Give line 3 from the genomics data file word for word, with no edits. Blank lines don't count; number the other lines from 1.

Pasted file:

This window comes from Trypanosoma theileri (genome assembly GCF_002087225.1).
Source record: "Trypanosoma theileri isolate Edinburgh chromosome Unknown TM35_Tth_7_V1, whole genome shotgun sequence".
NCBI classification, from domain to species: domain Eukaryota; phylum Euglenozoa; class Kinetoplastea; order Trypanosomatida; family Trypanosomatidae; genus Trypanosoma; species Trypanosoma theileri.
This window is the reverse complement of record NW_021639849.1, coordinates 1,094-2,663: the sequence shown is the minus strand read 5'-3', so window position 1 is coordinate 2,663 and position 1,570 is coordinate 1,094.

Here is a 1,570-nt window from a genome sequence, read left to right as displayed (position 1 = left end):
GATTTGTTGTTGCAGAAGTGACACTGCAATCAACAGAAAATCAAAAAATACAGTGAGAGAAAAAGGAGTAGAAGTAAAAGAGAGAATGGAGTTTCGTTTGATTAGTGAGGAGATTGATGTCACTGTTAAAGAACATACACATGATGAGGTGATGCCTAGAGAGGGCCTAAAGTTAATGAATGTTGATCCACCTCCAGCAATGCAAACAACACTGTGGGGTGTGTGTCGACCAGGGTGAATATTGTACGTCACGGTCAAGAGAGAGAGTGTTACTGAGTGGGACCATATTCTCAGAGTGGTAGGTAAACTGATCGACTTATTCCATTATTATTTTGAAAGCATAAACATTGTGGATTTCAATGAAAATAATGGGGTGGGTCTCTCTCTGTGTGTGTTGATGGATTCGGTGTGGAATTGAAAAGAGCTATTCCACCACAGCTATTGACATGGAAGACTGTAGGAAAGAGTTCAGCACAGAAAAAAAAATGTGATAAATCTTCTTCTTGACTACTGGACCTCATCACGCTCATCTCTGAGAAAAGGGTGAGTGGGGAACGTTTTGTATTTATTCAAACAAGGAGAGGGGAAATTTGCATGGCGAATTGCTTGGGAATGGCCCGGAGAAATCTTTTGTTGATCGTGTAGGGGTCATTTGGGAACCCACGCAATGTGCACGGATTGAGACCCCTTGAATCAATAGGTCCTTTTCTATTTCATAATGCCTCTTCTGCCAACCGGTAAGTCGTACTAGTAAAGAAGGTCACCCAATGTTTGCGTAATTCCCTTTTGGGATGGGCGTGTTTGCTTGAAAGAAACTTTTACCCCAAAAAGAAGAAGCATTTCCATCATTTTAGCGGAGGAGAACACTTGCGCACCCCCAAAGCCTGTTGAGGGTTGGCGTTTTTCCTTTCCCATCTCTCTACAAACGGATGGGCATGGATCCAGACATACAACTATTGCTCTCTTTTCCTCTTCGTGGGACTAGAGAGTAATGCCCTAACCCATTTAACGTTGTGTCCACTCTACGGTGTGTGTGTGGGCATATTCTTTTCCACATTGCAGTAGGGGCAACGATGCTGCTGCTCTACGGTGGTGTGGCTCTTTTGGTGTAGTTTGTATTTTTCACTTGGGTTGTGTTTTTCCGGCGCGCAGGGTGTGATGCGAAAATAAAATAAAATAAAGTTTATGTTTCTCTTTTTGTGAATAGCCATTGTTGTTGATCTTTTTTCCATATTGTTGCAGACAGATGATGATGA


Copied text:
NCBI classification, from domain to species: domain Eukaryota; phylum Euglenozoa; class Kinetoplastea; order Trypanosomatida; family Trypanosomatidae; genus Trypanosoma; species Trypanosoma theileri.